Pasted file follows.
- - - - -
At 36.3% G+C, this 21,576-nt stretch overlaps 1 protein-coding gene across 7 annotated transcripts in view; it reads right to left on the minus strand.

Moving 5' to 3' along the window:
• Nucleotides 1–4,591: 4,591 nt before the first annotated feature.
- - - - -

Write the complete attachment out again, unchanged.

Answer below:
At 36.3% G+C, this 21,576-nt stretch overlaps 1 protein-coding gene across 7 annotated transcripts in view; it reads right to left on the minus strand.

Moving 5' to 3' along the window:
• Nucleotides 1–4,591: 4,591 nt before the first annotated feature.